The Trump administration, state officials and even individual hospital workers are now racing against each other to get the necessary masks, gloves and other safety equipment to fight coronavirus — a scramble that hospitals and doctors say has come too late and left them at risk. But according to a previously unrevealed White House playbook, the government should’ve begun a federal-wide effort to procure that personal protective equipment at least two months ago.
“Is there sufficient personal protective equipment for healthcare workers who are providing medical care?” the playbook instructs its readers, as one early decision that officials should address when facing a potential pandemic. “If YES: What are the triggers to signal exhaustion of supplies? Are additional supplies available? If NO: Should the Strategic National Stockpile release PPE to states?”
The strategies are among hundreds of tactics and key policy decisions laid out in a 69-page National Security Council playbook on fighting pandemics, which POLITICO is detailing for the first time. Other recommendations include that the government move swiftly to fully detect potential outbreaks, secure supplemental funding and consider invoking the Defense Production Act — all steps in which the Trump administration lagged behind the timeline laid out in the playbook.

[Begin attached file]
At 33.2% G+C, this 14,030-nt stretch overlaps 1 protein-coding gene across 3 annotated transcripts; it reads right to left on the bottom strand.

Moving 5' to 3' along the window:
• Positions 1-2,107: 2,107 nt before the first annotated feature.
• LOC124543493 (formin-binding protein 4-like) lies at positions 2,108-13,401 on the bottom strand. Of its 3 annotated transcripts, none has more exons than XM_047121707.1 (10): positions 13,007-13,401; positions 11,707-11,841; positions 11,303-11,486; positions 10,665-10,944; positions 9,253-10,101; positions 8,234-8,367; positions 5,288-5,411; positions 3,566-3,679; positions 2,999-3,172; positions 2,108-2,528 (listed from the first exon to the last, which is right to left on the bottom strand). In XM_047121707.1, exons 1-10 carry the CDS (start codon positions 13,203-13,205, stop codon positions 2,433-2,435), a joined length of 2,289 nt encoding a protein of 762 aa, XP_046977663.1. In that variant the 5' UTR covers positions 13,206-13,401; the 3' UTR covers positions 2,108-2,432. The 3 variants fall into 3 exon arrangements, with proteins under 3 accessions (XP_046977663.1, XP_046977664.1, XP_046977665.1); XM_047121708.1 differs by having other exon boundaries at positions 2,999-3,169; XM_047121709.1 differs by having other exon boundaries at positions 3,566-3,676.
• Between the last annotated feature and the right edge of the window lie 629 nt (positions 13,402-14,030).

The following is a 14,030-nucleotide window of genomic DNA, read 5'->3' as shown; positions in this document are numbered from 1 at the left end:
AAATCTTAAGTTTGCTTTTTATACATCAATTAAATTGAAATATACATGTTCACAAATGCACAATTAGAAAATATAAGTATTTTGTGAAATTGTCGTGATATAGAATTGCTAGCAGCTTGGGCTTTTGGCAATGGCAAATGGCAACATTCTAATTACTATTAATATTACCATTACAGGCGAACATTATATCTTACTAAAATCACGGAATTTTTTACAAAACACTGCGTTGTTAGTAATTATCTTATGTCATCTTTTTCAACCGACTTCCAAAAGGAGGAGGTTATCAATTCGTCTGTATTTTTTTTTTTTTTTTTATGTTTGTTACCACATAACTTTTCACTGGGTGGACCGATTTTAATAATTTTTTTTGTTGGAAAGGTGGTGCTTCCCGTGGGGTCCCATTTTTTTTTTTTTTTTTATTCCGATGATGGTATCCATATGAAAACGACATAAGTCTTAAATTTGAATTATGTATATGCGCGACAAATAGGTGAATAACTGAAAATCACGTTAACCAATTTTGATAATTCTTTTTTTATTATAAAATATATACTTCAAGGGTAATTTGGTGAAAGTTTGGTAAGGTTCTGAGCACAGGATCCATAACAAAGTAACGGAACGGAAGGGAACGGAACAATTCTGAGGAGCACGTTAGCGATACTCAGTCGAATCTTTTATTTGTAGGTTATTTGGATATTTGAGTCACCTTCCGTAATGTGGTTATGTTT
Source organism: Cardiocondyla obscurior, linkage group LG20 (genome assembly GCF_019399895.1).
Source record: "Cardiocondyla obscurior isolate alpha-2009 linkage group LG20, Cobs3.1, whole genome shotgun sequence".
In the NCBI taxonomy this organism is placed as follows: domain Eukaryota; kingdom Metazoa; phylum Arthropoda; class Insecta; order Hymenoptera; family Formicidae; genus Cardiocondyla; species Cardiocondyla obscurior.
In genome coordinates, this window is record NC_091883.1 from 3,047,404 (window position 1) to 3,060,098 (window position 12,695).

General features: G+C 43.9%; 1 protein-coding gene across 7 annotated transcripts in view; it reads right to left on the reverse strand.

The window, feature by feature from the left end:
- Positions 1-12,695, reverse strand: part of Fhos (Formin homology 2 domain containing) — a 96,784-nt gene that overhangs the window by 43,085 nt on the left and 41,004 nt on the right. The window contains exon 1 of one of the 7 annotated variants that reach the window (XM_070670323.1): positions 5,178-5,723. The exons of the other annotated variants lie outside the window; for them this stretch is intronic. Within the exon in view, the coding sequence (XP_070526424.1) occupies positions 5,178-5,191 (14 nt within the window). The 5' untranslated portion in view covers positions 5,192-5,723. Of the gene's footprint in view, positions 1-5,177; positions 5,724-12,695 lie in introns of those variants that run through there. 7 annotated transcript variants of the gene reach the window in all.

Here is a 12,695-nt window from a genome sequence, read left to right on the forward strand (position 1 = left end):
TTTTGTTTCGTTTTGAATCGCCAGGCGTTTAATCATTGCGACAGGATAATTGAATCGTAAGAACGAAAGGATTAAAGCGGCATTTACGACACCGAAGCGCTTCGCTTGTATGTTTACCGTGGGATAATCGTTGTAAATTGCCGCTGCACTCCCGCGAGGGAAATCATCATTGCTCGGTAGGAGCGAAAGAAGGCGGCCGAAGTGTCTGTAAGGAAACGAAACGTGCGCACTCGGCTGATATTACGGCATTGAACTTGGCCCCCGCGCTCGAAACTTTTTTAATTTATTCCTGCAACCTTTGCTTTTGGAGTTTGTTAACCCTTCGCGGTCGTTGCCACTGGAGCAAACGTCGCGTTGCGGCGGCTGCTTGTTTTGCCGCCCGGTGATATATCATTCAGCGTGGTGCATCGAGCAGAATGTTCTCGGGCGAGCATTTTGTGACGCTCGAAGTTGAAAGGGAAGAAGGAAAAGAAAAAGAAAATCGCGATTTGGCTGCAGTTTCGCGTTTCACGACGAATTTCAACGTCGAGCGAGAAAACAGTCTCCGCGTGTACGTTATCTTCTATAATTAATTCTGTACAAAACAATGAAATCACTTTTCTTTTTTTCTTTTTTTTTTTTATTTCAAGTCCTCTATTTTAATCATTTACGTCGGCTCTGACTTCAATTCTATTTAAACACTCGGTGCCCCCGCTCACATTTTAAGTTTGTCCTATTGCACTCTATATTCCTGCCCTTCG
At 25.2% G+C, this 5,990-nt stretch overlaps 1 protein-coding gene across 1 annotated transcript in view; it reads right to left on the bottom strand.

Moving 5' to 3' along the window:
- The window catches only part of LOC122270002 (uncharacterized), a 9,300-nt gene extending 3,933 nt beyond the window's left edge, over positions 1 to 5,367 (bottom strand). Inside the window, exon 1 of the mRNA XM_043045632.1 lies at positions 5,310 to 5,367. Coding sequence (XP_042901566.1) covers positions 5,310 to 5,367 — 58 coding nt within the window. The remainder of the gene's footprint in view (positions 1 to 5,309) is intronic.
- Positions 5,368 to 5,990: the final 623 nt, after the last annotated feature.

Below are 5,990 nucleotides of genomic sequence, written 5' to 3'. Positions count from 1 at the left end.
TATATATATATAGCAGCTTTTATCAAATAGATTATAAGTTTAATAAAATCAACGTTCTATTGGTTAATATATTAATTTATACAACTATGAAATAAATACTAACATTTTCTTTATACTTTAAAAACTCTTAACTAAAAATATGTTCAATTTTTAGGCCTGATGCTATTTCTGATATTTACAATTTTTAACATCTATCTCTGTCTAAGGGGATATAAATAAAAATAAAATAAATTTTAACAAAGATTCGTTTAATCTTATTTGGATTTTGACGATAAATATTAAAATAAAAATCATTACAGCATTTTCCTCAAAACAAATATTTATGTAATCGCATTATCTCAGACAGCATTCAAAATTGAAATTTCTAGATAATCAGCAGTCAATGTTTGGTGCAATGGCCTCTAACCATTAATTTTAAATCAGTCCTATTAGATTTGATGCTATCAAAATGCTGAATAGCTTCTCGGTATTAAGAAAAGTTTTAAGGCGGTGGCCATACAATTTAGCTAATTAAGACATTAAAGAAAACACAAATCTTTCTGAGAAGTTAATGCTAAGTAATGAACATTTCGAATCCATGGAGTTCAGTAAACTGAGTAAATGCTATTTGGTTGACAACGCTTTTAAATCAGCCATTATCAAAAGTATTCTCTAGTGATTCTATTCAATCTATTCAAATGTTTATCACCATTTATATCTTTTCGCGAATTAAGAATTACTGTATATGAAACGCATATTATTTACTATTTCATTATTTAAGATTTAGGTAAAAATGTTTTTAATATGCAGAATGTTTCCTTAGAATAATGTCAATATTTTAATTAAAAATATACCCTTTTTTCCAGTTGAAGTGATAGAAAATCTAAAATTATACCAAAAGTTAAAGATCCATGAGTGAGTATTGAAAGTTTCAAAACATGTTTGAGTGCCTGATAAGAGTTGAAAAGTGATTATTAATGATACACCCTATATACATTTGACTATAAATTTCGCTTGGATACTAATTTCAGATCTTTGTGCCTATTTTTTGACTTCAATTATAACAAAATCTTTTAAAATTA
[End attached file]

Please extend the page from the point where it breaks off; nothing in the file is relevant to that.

Planning is for losers, I guess.

Americans are feeling the economic fallout from the spreading coronavirus crisis, with a majority saying the outbreak has caused a family member to lose their job or face a reduction in pay or hours — and even more fearing a recession that could be as bad or worse than the one caused by the financial collapse of 2008, according to a Washington Post-ABC News poll.
The survey finds 1 in 3 saying they or an immediate family member have been laid off, while about half report a cut in work hours or pay for someone in their family. Among those who haven’t suffered such setbacks, at least half are concerned that they will occur.

If the numbers are that high now, imagine how high they’ll be in a month.